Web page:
Scientific Forecaster Discussion
Area forecast discussion
National Weather Service Greenville-Spartanburg SC
255 am EST Sat Dec 21 2013
high pressure will move off the Carolina coast today as a cold front
approaches from the Mississippi Valley. Expect this front to cross
the mountains Sunday...then the foothills and Piedmont Sunday night
and Monday. Cold Canadian high pressure will build in from the
northwest through middle week.
Near term /through tonight/...
at 230 am EST Saturday...an upper trough will progress from The
Rockies to the plains today and tonight...while a ridge downstream
amplifies and moves off the East Coast. A shortwave exiting the
trough axis will reach the southern Appalachians by Sunday morning.
A slow moving cold front will move from the MS River Valley today to
the central and southern Appalachians by early Sunday morning. Moist
Gulf inflow ahead of this boundary will move upslope into the south
facing Blue Ridge Escarpment today...supporting increasing probability of precipitation.
Precipitation will spread east across the area as isentropic upglide
sets up. The greatest quantitative precipitation forecast will be along the Blue Ridge where NC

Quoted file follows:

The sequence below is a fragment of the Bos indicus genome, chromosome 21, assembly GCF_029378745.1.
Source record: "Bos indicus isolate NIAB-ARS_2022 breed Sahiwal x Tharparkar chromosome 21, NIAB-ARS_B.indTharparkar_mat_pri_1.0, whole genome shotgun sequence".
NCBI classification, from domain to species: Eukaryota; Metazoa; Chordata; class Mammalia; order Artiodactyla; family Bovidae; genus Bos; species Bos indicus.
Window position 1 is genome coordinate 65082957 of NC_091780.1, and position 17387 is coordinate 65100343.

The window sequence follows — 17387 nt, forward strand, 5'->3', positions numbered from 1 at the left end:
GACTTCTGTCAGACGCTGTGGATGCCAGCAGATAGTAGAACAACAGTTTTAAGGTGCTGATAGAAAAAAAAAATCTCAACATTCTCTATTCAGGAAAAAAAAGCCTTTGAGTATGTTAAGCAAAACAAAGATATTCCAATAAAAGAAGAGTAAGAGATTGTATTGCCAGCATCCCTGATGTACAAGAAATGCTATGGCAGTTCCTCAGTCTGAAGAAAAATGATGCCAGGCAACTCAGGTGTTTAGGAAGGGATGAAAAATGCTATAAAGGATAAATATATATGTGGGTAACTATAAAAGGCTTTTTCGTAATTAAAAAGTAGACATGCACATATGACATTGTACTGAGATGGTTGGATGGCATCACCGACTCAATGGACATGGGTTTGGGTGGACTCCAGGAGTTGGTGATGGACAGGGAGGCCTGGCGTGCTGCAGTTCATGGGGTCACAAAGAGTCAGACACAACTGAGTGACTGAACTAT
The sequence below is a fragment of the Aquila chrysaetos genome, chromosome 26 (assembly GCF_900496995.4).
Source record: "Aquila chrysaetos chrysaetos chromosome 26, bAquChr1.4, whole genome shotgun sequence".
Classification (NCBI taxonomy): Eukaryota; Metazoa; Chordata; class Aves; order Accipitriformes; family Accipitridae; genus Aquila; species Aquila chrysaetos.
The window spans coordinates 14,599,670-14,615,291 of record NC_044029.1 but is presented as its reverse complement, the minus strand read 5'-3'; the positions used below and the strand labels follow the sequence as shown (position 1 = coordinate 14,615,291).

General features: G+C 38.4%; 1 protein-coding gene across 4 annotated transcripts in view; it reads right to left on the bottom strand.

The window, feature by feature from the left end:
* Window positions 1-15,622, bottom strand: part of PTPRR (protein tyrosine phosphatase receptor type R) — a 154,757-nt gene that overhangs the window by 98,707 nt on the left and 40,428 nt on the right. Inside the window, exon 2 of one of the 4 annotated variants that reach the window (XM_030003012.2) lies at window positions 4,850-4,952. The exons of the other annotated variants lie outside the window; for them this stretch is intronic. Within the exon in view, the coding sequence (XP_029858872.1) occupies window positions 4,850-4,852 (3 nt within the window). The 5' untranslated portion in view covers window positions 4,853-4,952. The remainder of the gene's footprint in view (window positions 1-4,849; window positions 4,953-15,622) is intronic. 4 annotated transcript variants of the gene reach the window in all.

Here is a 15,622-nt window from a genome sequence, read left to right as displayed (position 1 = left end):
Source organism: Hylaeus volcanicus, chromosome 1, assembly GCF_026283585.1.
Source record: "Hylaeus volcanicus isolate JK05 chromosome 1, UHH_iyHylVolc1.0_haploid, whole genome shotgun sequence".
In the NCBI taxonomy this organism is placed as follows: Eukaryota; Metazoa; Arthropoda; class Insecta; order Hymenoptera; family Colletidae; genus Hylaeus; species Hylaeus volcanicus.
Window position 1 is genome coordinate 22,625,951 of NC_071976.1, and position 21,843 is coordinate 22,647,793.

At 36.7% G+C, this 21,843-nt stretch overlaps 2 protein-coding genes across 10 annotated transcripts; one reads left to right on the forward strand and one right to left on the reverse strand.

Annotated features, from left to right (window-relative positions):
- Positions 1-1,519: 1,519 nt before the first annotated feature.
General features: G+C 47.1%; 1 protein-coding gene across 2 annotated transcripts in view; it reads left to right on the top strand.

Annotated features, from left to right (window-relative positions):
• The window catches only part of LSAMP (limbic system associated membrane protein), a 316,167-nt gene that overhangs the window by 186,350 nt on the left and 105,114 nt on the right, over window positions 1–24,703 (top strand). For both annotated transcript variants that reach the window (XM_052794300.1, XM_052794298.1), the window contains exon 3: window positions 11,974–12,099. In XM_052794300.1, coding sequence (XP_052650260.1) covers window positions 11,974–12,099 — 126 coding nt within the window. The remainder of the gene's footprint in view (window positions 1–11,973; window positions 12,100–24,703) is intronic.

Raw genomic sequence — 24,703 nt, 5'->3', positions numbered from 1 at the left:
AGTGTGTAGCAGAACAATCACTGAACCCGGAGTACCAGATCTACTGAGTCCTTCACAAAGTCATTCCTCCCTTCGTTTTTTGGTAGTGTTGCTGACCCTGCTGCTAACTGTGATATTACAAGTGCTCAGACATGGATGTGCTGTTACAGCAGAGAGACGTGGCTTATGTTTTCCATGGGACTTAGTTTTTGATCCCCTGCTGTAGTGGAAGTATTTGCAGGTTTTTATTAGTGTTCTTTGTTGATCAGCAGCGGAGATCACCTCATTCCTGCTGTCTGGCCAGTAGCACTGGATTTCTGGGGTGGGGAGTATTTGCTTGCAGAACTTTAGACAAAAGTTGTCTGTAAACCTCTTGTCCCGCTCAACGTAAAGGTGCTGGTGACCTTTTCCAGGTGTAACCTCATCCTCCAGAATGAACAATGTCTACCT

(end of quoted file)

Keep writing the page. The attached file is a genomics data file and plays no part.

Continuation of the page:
borders SC and Georgia tonight. Modest instability will offset increasing
shear to limit storm organization. The best overlap of severe
weather parameters will be in SC...GA...and SW NC. High temperatures
today will run over 5 degrees above normal in warm advection under
the departing upper ridge. Minimum temperatures tonight will run
over 25 degrees above normal as warm advection continues under
thickening low cloud cover.
Short term /Sunday through Monday night/...
as of 240 am EST Saturday....the models continue to bring a band of
prefrontal precipitation into the mountains Sunday morning. While
the band should start out as a line of severe storms this afternoon
and tonight...but the time it enters the mountains it/S expected to
be mainly moderate to heavy rain with embedded showery elements. The
GFS generates over 2 inches of rain over the southwest and central
NC mountains and the mountains of NE Georgia and western SC by the the afternoon hours
on Sunday. This is certainly possible...and is something we will